Massacre Peak near Akela exit off I-10

evans233

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Feb 8, 2008
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ROSWELL, NEW MEXICO
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I have made an interesting find near the old Butterfield stage road in the area of Massacre Peak off I-10 near
the Akela exit. Does anyone know why they call this Massacre Peak or have any knowledge about a buried
cache near the Butterfield stage road? I have not been able to find any information about this area from my
own research. I am now willing to share ( by written contract) my site with anyone who can contribute some real info or documentation. I don't need a partner, but I will share find with anyone who has some information that will help in this recovery. I need to know where the graves from the massacre are located? I have found some already...I need more.
Does anyone have information? Please don't POST anything...just give me your contact information.
Thanks
 

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Springfield

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Apr 19, 2003
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The entire Butterfield Trail route from Mesilla through to Doubtful Canyon at the AZ line was prime ambush country by the Apache when the stage route was in operation. Your Massacre Peak, just like the Massacre Peak 20 miles further west, was presumably named in remembrance of a such an ambush. There are scores of graves along the way - usually marked by piles of rocks alongside the trail, some prominent, most vague and obscure. The survivors buried the victims where they fell and moved on. The short stretch between Fort Cummins and Pony Hill, called Cookes Canyon (including the west MP), is riddled with ambush sites and graves - a total 400 reported deaths in there. I'm not sure which incident resulted in the naming of your MP - might be diffcult/impossible to document. There could be, probably are, additional graves in the area that are not associated with your MP incident and are unknown to history. Interesting country there in the Good Sight and Uvas ranges, including a number of good petroglyph sites. Try talking to some of the local ranchers in the area - if their families have been there long enough, they may know something. Good luck.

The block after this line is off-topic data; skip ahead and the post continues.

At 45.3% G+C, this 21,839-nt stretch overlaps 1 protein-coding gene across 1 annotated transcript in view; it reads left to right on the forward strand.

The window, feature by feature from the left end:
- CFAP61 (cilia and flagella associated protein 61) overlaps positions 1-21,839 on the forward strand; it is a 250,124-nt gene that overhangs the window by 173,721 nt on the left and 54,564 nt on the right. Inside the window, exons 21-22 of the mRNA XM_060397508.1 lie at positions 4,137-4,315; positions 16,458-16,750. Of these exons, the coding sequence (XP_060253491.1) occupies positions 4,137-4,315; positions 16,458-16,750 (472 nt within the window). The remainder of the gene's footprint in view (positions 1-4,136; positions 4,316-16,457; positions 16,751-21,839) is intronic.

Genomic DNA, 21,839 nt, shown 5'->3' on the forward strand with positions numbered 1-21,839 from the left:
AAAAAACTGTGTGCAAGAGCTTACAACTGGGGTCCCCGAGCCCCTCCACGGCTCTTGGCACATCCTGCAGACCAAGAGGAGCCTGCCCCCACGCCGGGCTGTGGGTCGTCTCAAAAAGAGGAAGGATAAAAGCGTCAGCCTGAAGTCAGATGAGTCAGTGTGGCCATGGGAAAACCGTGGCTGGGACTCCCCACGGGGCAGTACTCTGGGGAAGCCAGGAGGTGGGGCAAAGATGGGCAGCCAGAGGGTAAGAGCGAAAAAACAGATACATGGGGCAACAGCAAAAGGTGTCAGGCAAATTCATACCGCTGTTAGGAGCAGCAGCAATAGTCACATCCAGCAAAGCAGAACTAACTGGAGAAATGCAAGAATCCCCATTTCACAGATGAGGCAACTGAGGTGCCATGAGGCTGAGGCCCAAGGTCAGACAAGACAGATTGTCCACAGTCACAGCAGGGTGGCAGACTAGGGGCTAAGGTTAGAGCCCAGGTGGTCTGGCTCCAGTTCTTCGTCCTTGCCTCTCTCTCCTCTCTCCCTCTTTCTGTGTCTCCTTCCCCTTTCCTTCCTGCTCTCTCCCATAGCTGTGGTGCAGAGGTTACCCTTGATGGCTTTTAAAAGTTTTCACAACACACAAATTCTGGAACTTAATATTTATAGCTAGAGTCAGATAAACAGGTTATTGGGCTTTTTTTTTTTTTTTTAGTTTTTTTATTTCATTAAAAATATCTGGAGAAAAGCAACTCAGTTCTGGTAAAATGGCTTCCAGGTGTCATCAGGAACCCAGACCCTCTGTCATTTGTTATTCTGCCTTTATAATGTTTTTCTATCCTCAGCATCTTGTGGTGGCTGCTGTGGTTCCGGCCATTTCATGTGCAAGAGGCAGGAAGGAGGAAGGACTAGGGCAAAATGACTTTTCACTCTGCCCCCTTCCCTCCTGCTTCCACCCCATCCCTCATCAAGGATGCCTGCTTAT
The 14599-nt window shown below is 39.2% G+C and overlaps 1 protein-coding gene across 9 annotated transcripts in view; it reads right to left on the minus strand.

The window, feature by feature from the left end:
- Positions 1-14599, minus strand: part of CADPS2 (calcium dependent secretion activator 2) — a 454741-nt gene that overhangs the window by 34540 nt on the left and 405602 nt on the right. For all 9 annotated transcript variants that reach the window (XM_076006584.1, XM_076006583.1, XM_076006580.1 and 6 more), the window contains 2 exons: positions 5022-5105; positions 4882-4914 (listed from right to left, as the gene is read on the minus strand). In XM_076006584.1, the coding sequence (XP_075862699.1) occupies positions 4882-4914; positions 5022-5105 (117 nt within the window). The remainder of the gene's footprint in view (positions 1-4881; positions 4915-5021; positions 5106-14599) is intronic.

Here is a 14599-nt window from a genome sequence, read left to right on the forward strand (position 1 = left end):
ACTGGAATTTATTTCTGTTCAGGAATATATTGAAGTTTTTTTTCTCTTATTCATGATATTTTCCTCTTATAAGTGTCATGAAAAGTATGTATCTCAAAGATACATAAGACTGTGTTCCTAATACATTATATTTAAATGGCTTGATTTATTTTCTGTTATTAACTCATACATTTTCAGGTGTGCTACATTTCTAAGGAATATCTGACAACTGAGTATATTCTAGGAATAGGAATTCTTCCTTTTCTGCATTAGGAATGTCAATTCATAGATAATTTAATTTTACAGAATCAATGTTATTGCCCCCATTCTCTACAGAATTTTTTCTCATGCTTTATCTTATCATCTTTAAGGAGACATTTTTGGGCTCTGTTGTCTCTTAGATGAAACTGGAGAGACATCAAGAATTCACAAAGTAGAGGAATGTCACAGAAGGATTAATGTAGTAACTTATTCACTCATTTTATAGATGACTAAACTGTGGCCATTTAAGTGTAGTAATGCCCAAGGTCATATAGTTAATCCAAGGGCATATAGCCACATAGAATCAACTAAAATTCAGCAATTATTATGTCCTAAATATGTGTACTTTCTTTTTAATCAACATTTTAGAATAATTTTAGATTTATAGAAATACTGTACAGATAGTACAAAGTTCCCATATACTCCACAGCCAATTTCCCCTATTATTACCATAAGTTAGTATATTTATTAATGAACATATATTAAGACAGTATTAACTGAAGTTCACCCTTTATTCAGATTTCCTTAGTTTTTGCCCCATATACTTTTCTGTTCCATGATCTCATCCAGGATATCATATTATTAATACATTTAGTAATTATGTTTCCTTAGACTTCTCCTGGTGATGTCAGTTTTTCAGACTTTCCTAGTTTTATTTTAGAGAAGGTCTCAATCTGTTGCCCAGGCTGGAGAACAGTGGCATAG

WriterofWords

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Apr 4, 2005
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1
Southern N.M.
It was named after an incident when a group of soldiers who had been sent out to rescue a stage was run up the hill and held up there until they either chose to starve, or tried to fight their way out. They held out as long as they could but eventually decided to try and make a break for it by dark. They were ambushed coming down, picked off like flies and left where they dropped. There is a record of the graves that are in the area but the graves are all protected by law. The soldiers were taken back for burial.
 

traveller777

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Aug 20, 2017
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East Tennessee
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I have made an interesting find near the old Butterfield stage road in the area of Massacre Peak off I-10 near
the Akela exit. Does anyone know why they call this Massacre Peak or have any knowledge about a buried
cache near the Butterfield stage road? I have not been able to find any information about this area from my
own research. I am now willing to share ( by written contract) my site with anyone who can contribute some real info or documentation. I don't need a partner, but I will share find with anyone who has some information that will help in this recovery. I need to know where the graves from the massacre are located? I have found some already...I need more.
Does anyone have information? Please don't POST anything...just give me your contact information.
Thanks